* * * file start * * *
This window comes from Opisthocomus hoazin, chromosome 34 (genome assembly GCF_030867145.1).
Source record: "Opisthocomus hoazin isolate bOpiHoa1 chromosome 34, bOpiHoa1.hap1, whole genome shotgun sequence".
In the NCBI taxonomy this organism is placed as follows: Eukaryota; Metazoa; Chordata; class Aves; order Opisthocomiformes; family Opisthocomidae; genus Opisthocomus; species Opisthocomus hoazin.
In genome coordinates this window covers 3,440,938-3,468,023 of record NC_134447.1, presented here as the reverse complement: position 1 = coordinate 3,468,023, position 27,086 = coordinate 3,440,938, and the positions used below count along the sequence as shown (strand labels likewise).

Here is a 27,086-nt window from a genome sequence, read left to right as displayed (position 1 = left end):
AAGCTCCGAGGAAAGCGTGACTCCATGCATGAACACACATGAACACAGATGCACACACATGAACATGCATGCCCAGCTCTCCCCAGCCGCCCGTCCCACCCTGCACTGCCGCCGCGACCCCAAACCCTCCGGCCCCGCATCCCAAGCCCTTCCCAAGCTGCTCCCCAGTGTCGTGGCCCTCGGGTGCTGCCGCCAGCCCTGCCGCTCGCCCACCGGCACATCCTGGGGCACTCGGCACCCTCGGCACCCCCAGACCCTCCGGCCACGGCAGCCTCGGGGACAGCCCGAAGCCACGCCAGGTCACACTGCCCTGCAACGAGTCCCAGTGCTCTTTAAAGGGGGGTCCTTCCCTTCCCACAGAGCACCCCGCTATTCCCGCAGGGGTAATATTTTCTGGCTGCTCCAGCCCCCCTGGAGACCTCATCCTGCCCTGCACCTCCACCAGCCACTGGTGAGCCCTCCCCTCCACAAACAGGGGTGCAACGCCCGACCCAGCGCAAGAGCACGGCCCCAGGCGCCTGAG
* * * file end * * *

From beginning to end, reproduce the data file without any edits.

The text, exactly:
This window comes from Opisthocomus hoazin, chromosome 34 (genome assembly GCF_030867145.1).
Source record: "Opisthocomus hoazin isolate bOpiHoa1 chromosome 34, bOpiHoa1.hap1, whole genome shotgun sequence".
In the NCBI taxonomy this organism is placed as follows: Eukaryota; Metazoa; Chordata; class Aves; order Opisthocomiformes; family Opisthocomidae; genus Opisthocomus; species Opisthocomus hoazin.
In genome coordinates this window covers 3,440,938-3,468,023 of record NC_134447.1, presented here as the reverse complement: position 1 = coordinate 3,468,023, position 27,086 = coordinate 3,440,938, and the positions used below count along the sequence as shown (strand labels likewise).

Here is a 27,086-nt window from a genome sequence, read left to right as displayed (position 1 = left end):
AAGCTCCGAGGAAAGCGTGACTCCATGCATGAACACACATGAACACAGATGCACACACATGAACATGCATGCCCAGCTCTCCCCAGCCGCCCGTCCCACCCTGCACTGCCGCCGCGACCCCAAACCCTCCGGCCCCGCATCCCAAGCCCTTCCCAAGCTGCTCCCCAGTGTCGTGGCCCTCGGGTGCTGCCGCCAGCCCTGCCGCTCGCCCACCGGCACATCCTGGGGCACTCGGCACCCTCGGCACCCCCAGACCCTCCGGCCACGGCAGCCTCGGGGACAGCCCGAAGCCACGCCAGGTCACACTGCCCTGCAACGAGTCCCAGTGCTCTTTAAAGGGGGGTCCTTCCCTTCCCACAGAGCACCCCGCTATTCCCGCAGGGGTAATATTTTCTGGCTGCTCCAGCCCCCCTGGAGACCTCATCCTGCCCTGCACCTCCACCAGCCACTGGTGAGCCCTCCCCTCCACAAACAGGGGTGCAACGCCCGACCCAGCGCAAGAGCACGGCCCCAGGCGCCTGAG